Filmhounds Magazine

All things film – In print and online

Capitalism in Every Universe — Why Audiences are Experiencing Meta Fatigue

5 min read

This piece was published during the WGA and SAG-AFTRA strikes. Without the labour of the writers and actors currently on strike, the movies being covered here wouldn't exist.

By now we are all acquainted with the term . A cross-dimensional storytelling device for filmmakers to tie together films and intellectual properties across their portfolio. Whether it is in Deadpool, where Ryan Reynolds delivers a piece to the camera, breaking the fourth wall whilst the cast of X-Men: Days of Future Past close the door to appear in his sequel film, or the infamous ways Ready Player One and Space Jam 2: A New Legacy threw a smorgasbord of references at the film in the hopes that something sticks.

But what was once a quirk, a tool used by filmmakers for comedic effect has now created fatigue for and self-aware references. Gone are the days of looking at the camera disparately for comedic sake or roping in a loosely linked franchise in the hopes of sustaining interest. As, much like anything, money is involved, and where money is so noticeable, it oozes disingenuous exploitation. So, as we enter 2023 with huge financially linked films like and , there is an unconscious fear that they too will lean into, and subsequently fall trap of, the fatigue audiences are experiencing towards self-aware comedy.

Now of course, you could argue, “Well why don't films just make fun of that,” and firstly, the response would be please stop arguing with an article. This is very much a one-way conversation about being self-aware, and secondly, films have in truth made jest of the push from producers to make their capitalistic influences known. Wayne's World's iconic sequence featuring heavy product placement is just about as on-the-nose as it could be when it comes to biting the hand that feeds them.

Comparing that with the Dungeons & Dragons movie, a film produced in part by board-game owner Hasbro, and Barbie, likewise produced by Mattel, it isn't impossible to assume that both will be focussing their movies on pushing products. In a similar vein to how The LEGO Batman Movie used its originator's success to comfortably advertise the numerous licensed characters of playset LEGO Dimensions throughout the film such as Gremlins, Doctor Who, The Lord of the Rings, and The Wizard of Oz. It is hard to imagine therefore with money so intrinsically linked that neither 2023 toy adaptation would ignore using the opportunity to sell their products and grubby their hands with corporate greed.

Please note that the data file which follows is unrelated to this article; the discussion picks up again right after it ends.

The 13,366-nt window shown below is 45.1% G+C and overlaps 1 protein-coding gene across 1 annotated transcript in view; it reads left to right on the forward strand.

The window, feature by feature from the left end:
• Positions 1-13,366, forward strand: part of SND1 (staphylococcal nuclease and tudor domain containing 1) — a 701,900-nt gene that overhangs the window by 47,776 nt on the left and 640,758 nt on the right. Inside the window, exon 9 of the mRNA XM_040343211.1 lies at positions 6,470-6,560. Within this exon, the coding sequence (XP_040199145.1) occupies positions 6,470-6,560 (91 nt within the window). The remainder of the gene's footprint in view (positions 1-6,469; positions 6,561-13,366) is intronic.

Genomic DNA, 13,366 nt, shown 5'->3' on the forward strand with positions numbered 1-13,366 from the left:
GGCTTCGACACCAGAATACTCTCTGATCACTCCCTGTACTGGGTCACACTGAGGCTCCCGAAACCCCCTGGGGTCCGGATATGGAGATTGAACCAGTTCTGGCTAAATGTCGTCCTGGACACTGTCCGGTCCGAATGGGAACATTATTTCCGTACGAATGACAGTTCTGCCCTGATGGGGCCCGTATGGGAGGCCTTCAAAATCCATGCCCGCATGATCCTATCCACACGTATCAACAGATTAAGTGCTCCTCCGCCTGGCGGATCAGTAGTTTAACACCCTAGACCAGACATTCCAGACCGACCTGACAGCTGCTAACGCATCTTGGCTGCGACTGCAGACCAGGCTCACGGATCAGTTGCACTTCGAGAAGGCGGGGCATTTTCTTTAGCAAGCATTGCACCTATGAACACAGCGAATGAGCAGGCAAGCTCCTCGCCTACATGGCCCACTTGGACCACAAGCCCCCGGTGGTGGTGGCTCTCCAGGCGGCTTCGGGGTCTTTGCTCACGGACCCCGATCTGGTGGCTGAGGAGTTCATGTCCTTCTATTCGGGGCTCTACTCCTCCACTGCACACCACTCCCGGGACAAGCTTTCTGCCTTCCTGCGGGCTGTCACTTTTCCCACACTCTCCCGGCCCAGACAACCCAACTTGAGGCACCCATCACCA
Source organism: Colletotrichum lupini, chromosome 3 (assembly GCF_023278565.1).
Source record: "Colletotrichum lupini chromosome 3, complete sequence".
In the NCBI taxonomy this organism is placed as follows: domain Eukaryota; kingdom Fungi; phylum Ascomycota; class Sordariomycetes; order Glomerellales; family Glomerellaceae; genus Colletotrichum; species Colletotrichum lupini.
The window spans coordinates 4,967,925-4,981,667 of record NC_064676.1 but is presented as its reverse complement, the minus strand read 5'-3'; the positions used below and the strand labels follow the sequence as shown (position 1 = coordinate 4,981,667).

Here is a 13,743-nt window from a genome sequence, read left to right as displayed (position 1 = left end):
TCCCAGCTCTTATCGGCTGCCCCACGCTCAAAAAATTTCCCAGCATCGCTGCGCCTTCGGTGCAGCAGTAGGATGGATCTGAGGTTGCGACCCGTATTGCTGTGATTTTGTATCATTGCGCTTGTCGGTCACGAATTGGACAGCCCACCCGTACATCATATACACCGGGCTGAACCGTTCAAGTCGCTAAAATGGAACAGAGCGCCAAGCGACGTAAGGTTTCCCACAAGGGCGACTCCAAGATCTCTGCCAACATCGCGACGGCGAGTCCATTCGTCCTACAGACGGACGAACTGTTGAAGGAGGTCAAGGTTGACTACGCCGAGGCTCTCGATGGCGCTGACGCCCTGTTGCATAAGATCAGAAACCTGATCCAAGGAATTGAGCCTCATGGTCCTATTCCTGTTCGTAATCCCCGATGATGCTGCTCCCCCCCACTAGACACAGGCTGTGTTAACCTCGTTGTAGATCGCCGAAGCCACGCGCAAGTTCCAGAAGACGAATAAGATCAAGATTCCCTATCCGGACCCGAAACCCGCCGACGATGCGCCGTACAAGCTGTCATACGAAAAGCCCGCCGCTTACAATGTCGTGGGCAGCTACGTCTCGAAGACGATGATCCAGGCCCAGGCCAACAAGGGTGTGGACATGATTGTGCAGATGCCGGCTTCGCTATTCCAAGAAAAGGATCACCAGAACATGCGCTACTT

Especially as, in the specific instance of Barbie, from the limited trailer released, it is apparent how Warner Bros is treating its involvement in a similar way to the aforementioned Space Jam 2: A New Legacy. For instance, the Space Jams sequel saw large criticism from its release in featuring references and cameos from Warner Bros properties that tonally jar from the playful cartoon basketball narrative. The inclusion of Pennywise the Clown from IT, the hyper-violent gang of the Croods from A Clockwork Orange and the adult comedy cartoon Rick & Morty are all prominently spotted, within each specific instance, sexual assault can be linked to its material, which is a jarring tonal shift from the slapstick nature of Space Jam.